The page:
PS. The idea of cybertext is  confusing in many ways - as I have mentioned above. I would be happy to hear from anyone with useful links on the subject.


A curious note that had no space in the text above:

At the start of the book Aarseth cites Penelope Reed Doobs discussion on physical and metaphorical labyrinths of classical antiqity and Middle Ages. She distinguishes two types of labyrinth paths: "unicursal, where there is only one path, winding and turning, usually toward a center; and the multicursal, where the maze wanderer faces a series of critical choices". The two ideas of labyrinth have co-existed until Renaissance, until the concept was "reduced to the multicursal paradigm that we recognise today". As a result we have since grown to regard linear and labyrinth and incompatible ideas.




Wednesday, 7 January 2015

Tom Phillip's A Humument - The Book As Archive

One thing that intrigues me about books is that such a simple form can carry very diverse contents – the book acts as archive for information and images. One artist whose work plays on this is Tom Phillips and his artwork A Humument.

Pages 20 and 21 of the first revised edition (1980) of 'A Humument'
A Humument is an ongoing project which started in 1966 in response to William S. Burroughs’ use of the cut-up technique.  It started with Phillips’ arbitrarily picking up a book (a novel entitled A Human Document by W. H. Mallock) and crossing out unwanted text on various pages to create new writings.  The project developed quickly as Phillips began to paint, draw and collage, using each page as a starting point for a work of art.

The publication of A Humument began in 1970 with the gradual release (over three years) of ten volumes of assorted, worked pages. This was followed by a self-contained book entitled Trailer in 1971 by edition hansjörg mayer made of black and white vignettes (created from remnants of worked pages salvaged from the cutting room floor). In 1973 A Humument was released as a complete book and revised four times until 2012 - each edition featuring amended or reworked pages, making each edition unique. In 2011 a version for the iPad was released.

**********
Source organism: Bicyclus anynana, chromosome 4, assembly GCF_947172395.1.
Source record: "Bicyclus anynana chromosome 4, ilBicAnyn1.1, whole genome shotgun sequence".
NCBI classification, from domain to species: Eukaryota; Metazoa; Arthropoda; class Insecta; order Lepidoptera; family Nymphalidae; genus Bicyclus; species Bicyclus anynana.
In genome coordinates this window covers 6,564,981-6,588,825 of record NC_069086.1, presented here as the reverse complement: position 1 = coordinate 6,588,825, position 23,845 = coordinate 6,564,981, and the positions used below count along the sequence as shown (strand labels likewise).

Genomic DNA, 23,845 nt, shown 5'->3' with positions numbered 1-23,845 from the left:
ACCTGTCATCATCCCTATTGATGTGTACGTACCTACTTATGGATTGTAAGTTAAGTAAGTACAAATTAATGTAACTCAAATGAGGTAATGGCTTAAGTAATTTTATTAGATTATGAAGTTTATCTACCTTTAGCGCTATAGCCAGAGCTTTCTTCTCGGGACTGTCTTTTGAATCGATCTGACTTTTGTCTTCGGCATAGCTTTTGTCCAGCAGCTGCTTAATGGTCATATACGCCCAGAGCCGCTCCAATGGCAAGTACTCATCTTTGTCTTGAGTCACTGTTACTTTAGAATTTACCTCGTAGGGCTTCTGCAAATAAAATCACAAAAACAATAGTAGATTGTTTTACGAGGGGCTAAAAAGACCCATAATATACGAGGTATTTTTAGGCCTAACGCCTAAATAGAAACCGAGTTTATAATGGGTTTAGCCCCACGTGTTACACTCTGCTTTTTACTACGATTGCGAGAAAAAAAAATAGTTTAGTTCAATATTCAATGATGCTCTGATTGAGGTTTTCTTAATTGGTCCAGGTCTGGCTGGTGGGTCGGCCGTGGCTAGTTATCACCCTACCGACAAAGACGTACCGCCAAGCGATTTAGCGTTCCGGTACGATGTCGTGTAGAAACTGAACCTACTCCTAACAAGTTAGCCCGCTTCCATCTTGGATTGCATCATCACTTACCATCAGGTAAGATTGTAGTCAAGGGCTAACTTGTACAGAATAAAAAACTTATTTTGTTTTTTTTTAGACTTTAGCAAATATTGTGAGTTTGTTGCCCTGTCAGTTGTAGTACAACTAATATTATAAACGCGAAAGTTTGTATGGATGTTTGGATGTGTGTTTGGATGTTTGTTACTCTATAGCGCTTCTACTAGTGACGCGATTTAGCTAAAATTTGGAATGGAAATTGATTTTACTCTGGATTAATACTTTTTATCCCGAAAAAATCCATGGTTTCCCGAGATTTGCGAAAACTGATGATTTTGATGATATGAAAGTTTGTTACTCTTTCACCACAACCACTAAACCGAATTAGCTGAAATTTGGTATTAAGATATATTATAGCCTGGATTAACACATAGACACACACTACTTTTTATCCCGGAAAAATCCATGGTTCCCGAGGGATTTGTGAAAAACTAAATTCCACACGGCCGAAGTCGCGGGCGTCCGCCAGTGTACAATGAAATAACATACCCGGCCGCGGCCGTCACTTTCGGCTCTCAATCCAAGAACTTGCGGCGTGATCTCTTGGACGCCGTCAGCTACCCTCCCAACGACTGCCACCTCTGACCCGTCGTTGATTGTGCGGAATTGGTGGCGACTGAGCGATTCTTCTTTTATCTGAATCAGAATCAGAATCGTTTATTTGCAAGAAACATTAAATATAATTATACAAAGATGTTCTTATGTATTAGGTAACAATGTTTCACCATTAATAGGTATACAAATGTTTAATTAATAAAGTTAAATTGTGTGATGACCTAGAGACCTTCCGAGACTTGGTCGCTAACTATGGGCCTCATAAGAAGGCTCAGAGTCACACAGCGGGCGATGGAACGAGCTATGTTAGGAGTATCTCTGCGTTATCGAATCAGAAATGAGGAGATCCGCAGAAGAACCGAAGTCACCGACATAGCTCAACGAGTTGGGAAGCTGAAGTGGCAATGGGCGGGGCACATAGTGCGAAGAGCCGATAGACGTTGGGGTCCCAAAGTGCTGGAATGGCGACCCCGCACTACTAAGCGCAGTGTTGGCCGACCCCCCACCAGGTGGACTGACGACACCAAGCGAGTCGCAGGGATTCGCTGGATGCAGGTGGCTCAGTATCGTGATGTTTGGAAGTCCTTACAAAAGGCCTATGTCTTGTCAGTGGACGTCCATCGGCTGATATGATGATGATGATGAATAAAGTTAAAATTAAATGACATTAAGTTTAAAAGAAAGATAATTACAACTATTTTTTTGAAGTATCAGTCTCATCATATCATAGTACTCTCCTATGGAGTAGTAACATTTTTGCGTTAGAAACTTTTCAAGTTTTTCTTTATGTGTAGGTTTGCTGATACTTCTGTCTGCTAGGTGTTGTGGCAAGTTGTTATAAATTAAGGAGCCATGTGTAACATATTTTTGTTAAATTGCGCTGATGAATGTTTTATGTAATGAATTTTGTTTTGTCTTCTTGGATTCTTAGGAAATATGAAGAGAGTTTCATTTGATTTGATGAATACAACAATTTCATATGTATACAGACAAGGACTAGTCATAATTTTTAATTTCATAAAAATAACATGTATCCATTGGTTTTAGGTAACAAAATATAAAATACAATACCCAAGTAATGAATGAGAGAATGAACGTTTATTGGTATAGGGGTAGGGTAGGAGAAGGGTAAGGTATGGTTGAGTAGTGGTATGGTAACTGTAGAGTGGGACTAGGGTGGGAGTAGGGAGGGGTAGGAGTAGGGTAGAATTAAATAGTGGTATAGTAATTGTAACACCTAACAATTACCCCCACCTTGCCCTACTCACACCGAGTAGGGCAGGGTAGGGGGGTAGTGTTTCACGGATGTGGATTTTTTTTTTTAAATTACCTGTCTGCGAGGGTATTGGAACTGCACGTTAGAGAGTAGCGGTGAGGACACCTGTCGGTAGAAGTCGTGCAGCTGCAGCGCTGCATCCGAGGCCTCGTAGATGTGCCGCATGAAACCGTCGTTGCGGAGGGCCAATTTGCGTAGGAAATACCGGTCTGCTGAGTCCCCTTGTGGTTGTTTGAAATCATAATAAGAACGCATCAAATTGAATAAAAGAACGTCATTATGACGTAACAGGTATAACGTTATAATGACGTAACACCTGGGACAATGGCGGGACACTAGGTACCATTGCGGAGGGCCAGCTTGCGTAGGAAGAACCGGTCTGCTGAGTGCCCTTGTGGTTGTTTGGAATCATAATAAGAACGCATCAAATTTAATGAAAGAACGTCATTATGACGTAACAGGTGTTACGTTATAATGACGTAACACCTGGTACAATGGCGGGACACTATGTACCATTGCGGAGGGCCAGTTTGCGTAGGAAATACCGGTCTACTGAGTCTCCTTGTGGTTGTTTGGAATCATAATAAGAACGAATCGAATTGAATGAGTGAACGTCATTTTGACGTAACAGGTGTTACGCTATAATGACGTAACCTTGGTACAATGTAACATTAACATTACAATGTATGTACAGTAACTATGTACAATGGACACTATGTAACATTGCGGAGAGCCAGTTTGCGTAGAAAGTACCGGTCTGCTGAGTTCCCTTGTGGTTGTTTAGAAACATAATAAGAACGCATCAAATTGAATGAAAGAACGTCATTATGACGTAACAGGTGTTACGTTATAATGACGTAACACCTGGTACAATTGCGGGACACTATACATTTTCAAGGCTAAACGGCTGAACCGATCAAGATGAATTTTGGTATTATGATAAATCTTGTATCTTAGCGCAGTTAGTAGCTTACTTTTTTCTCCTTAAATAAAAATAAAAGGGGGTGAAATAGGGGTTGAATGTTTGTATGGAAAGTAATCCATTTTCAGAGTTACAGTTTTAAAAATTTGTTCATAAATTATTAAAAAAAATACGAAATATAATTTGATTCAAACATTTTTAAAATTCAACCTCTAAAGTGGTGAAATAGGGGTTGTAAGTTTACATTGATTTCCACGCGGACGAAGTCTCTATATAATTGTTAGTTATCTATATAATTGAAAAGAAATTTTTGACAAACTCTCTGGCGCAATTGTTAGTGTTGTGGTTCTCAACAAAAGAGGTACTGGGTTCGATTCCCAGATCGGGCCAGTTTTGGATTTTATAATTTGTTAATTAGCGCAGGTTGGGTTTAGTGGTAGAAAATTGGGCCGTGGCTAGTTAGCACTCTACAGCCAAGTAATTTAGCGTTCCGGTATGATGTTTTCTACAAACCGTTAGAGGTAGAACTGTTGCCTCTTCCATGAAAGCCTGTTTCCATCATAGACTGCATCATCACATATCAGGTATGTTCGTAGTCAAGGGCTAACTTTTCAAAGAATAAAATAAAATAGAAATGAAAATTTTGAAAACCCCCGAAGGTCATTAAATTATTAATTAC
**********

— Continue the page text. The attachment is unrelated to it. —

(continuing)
Pages 20 and 21 of the 4th edition of 'A Humument' (2005)
Between the first revised edition (1980) and the 5th edition (2012) around 200 of the  367 pages are modified.  To those familiar with the book, this difference is clear and surprising.  Without a side-by-side comparison one might wonder which pages have changed and why, questioning how the loose narrative may have developed through omissions and inclusions.  Visual changes in style (simple early treatments, such as drawing or over-writing by typewriter, now sit next to collages and intricate paintings) also give us a subtle, inexplicit sense of history.  Both of these imply a sense of archive, without being direct.

Speaking of A Humument Phillips suggested that his original intention was to create a Gesamtkunstwerk, an art work that embraces and includes many different styles and forms.  Phillips stated that the book contains ‘poems, music scores, parodies, notes on aesthetics, autobiography, concrete texts, romance, mild erotica, as well as well as the underlying text of [the original] …’.  Although these distinctions may be difficult to single out for the general reader, the fact that these categories are present in the document implies that A Humument also acts as a physical kind of archive.

Aside from a feature called The Oracle (which casts two pages against each other – like a form of divination), the iPad version of A Humument is in many ways like the print editions. Perhaps a future version may play on the implied archival qualities of the book, using the new techniques that technology allows.

'pages' 20 and 21 of the iPad version of 'A Humument'

I look forward to seeing the project develop as in some ways A Humument has reflected many changes – developments in artistic production, the growth of an artist’s practice and advancements in technology.

Reference: Phillips, T. (1975) Works, texts: To 1974 Germany: edition hansjörg mayer